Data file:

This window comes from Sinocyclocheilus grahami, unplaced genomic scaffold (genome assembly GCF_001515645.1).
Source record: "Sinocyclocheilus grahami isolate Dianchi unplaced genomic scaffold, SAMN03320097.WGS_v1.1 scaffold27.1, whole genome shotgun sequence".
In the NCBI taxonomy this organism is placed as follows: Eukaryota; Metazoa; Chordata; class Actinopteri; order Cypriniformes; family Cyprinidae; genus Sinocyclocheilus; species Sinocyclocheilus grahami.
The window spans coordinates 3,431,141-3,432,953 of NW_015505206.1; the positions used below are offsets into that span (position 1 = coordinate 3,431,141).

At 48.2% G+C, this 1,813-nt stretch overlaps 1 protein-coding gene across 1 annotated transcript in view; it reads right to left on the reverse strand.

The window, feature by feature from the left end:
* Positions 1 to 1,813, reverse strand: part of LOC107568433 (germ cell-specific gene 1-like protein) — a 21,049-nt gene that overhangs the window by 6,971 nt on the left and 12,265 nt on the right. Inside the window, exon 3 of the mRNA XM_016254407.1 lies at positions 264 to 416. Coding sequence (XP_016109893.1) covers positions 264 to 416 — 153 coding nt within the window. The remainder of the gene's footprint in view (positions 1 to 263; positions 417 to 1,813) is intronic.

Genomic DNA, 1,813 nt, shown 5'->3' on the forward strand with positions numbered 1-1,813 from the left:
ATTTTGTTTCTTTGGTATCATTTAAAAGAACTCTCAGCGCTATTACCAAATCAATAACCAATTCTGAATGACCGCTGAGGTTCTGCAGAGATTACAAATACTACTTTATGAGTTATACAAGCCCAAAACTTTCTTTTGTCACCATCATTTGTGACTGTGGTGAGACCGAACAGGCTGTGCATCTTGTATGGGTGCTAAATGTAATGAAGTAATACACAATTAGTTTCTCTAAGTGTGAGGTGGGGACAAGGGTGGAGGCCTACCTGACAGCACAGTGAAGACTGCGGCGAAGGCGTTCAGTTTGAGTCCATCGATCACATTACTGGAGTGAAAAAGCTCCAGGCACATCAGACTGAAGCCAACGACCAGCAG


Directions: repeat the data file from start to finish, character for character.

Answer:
This window comes from Sinocyclocheilus grahami, unplaced genomic scaffold (genome assembly GCF_001515645.1).
Source record: "Sinocyclocheilus grahami isolate Dianchi unplaced genomic scaffold, SAMN03320097.WGS_v1.1 scaffold27.1, whole genome shotgun sequence".
In the NCBI taxonomy this organism is placed as follows: Eukaryota; Metazoa; Chordata; class Actinopteri; order Cypriniformes; family Cyprinidae; genus Sinocyclocheilus; species Sinocyclocheilus grahami.
The window spans coordinates 3,431,141-3,432,953 of NW_015505206.1; the positions used below are offsets into that span (position 1 = coordinate 3,431,141).

At 48.2% G+C, this 1,813-nt stretch overlaps 1 protein-coding gene across 1 annotated transcript in view; it reads right to left on the reverse strand.

The window, feature by feature from the left end:
* Positions 1 to 1,813, reverse strand: part of LOC107568433 (germ cell-specific gene 1-like protein) — a 21,049-nt gene that overhangs the window by 6,971 nt on the left and 12,265 nt on the right. Inside the window, exon 3 of the mRNA XM_016254407.1 lies at positions 264 to 416. Coding sequence (XP_016109893.1) covers positions 264 to 416 — 153 coding nt within the window. The remainder of the gene's footprint in view (positions 1 to 263; positions 417 to 1,813) is intronic.

Genomic DNA, 1,813 nt, shown 5'->3' on the forward strand with positions numbered 1-1,813 from the left:
ATTTTGTTTCTTTGGTATCATTTAAAAGAACTCTCAGCGCTATTACCAAATCAATAACCAATTCTGAATGACCGCTGAGGTTCTGCAGAGATTACAAATACTACTTTATGAGTTATACAAGCCCAAAACTTTCTTTTGTCACCATCATTTGTGACTGTGGTGAGACCGAACAGGCTGTGCATCTTGTATGGGTGCTAAATGTAATGAAGTAATACACAATTAGTTTCTCTAAGTGTGAGGTGGGGACAAGGGTGGAGGCCTACCTGACAGCACAGTGAAGACTGCGGCGAAGGCGTTCAGTTTGAGTCCATCGATCACATTACTGGAGTGAAAAAGCTCCAGGCACATCAGACTGAAGCCAACGACCAGCAG